Thursday, May 9, 2019

Legal Malpractice: Final Average Salary - Tier 4 and Tier 6 Members

Introduction

In an April 15, 2015 posting, I outlined a fight between a NYCERS member and the NYCERS management over the calculation of the member’s projected pension benefit, in particular, over her final average salary (FAS). As a point of reference the management of NYCERS is engaging in this harassment over the difference between an annual benefit $5,300 versus $8,400.

In a March 20, 2019 letter the NYCERS Deputy General Counsel denied the member’s legally supported request for a proper calculation of her projected retirement benefit. The counsel’s letter failed to provide legal justification for the denial.

In response to the denial letter the member wrote to the Board of Trustees. She then received a second denial letter, dated April 22, 2019, this time from the NYCERS General Counsel, Ilyse Sisolak. This letter attempted to provide the legal support that the first denial letter lacked. This new letter, unfortunately, is either completely incorrect or purposely deceptive. I will assume that it is incorrect.

The Part-Time Law

In 1992, the governor signed Chapter 749 which was a response to NYCERS defeat in the Doctors Council part time litigation. Listed below is the first part the general counsel’s legal argument for denial of the member’s pension rights:

NYCERS First Argument

The new law added Ad. Code Section 13 -638 4 titled “Membership rights in NYCERS and BERS for part-time service credit for service, dual employment positions, membership rights of school crossing guards." The legislative history for this law establishes that the only purpose for Chapter 749 was to permit part-timers to receive service credit and a final average salary (FAS) from their part-time service. The purpose was never to change a Tier 4 member's FAS for full time service. New York Retirement and Social Security Law (RSSL) Section 608 subdivision (d) was added as part of Chapter 749 in order to account for the new calculation created for members with part-time service within Article 15 of the RSSL. Once this section was added, one could not, from the four comers of the statute, discern whether section (a)' or section (d) should be used to calculate a Tier 4 member's FAS; however, the legislative history made it clear that for full time Tier 4 members, RSSL S. 608(a) was the proper statute to use.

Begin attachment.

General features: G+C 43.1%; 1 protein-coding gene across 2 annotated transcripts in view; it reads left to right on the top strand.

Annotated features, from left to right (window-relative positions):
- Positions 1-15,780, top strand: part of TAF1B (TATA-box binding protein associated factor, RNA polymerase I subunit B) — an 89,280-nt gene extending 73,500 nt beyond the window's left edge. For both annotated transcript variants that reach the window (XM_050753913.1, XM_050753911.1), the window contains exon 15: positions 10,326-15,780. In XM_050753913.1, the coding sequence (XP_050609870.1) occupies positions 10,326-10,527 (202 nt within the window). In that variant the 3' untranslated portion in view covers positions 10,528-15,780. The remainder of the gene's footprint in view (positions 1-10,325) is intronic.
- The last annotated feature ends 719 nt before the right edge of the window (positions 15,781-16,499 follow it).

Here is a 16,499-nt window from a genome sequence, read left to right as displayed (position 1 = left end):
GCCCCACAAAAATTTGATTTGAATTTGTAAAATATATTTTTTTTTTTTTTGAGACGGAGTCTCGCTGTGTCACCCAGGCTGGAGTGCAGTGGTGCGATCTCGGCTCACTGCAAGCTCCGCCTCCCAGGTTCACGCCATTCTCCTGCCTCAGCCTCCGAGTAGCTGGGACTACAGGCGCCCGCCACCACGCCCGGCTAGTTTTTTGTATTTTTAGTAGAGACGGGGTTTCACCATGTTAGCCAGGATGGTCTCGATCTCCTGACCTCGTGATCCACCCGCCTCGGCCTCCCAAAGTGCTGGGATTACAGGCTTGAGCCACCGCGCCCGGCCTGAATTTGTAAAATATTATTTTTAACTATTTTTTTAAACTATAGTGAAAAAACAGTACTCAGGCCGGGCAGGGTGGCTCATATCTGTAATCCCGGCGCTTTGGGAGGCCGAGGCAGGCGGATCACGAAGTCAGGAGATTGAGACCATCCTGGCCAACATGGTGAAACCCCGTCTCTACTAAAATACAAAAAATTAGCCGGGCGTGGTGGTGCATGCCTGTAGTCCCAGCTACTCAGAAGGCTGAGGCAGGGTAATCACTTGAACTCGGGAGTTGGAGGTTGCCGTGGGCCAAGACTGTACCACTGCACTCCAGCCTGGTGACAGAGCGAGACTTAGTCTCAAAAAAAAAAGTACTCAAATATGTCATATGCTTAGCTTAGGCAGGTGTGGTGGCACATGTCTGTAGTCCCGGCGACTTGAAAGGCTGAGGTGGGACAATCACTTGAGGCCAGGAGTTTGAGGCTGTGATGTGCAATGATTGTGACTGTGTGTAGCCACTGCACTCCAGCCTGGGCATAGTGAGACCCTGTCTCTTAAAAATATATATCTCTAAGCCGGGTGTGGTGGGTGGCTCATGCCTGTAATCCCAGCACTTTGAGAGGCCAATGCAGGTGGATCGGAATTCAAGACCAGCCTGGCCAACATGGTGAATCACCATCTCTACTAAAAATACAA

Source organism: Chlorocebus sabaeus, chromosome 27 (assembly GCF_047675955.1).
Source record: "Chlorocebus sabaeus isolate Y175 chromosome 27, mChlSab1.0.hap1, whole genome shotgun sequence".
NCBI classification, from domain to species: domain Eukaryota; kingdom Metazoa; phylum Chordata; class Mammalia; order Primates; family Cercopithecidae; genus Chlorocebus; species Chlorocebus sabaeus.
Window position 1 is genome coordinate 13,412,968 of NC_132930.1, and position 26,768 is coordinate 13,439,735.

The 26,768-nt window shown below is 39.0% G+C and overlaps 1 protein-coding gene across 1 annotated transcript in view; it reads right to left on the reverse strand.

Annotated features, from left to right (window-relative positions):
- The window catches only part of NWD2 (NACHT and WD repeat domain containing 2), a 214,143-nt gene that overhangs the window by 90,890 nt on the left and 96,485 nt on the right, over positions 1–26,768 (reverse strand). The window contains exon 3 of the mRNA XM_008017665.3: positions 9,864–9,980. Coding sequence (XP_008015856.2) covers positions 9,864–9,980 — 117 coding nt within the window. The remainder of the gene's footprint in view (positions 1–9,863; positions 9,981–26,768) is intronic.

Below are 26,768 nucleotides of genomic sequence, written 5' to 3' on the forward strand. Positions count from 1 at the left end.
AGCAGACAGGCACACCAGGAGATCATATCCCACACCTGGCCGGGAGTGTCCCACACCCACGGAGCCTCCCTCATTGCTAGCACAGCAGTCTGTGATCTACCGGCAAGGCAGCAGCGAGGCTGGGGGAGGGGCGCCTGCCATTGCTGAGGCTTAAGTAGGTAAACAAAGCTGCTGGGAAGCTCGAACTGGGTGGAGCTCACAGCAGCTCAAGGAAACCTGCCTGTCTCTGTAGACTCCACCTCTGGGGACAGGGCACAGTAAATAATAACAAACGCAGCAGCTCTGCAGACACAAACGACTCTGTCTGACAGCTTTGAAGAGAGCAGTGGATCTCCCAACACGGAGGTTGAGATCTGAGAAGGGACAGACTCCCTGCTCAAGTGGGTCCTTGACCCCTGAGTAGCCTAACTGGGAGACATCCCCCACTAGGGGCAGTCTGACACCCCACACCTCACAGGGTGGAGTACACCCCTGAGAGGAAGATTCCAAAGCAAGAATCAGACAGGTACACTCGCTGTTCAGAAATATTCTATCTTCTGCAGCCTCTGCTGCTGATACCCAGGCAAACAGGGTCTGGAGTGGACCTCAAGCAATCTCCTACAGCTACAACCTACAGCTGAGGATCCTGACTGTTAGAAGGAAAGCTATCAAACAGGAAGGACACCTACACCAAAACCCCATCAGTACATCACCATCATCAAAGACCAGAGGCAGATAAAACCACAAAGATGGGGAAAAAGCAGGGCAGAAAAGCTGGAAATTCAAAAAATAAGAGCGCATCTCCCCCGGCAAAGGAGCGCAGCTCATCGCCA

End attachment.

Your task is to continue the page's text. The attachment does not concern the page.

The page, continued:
Using a tactic that her deputy general counsel used, Ms. Sisolak makes a statement about a section of law, Section 608(d), without quoting the actual law. Quoted below is the current wording of the statute.

Section 608(d) of the NYS RSSL

d. Subject to the provisions of subdivision c of this section, and notwithstanding the provisions of subdivision a of this section, with respect to members of the New York city employees' retirement system and the New York city board of education retirement system who are subject to the provisions of this article, a member's final average salary shall be determined pursuant to the provisions of paragraph fourteen of subdivision e of section 13-638.4 of the administrative code of the city of New York, provided, however, that the applicable provisions and limitations of the term "wages", as defined in subdivision l of section six hundred one of this article, shall apply to such determinations of final average salary.

As of 1992 when Section 608(d) was created, all NYCERS and BERS Tier 4 members became subject to this subdivision “notwithstanding the provisions of subdivision a of this section”. This language is totally clear. There is no limitation with respect to full or part-time members. There is no confusion in this language. All Tier 4 NYCERS members are covered. Therefore, there is no reason to go searching the legislative history of Chapter 749. Ms. Sisolak is searching for confusion where none exists. Ms. Sisolak’s argument is simply wrong.

As an aside, you will notice that she again provides no quotes from the legislative history to support her comments.

The Tier 6 Law

Ms. Sisolak also added a second argument referring to Chapter 18 of the Laws of 2012, the “Tier 6” law. Again she provides no quotes from Chapter 18.

NYCERS Second Argument

In 2012, the NYS Legislature passed Chapter 18 of the Laws of 2012, which created Tier 6. Enactment of the Tier 6 legislation clarified that Chapter 749 only applied to part-time service. This law further modified RSSL Section 608(a) to explicitly delineate that the first sentence within this subsection, which sets forth the FAS calculation for Tier 4 members applies to NYCERS members who joined prior to April 1, 2012. The second sentence explicitly excludes NYCERS and states that it only applies to the New York state systems. Therefore, the Ad Code provisions are only to be used for part-time service and NYCERS Tier 6 members, because they are not covered by RSSL Section 608(a). As such, Chapter 18 of the Laws of 2012 provides the statutory basis for how NYCERS calculated your pension and the assertion that there is no statutory basis is incorrect.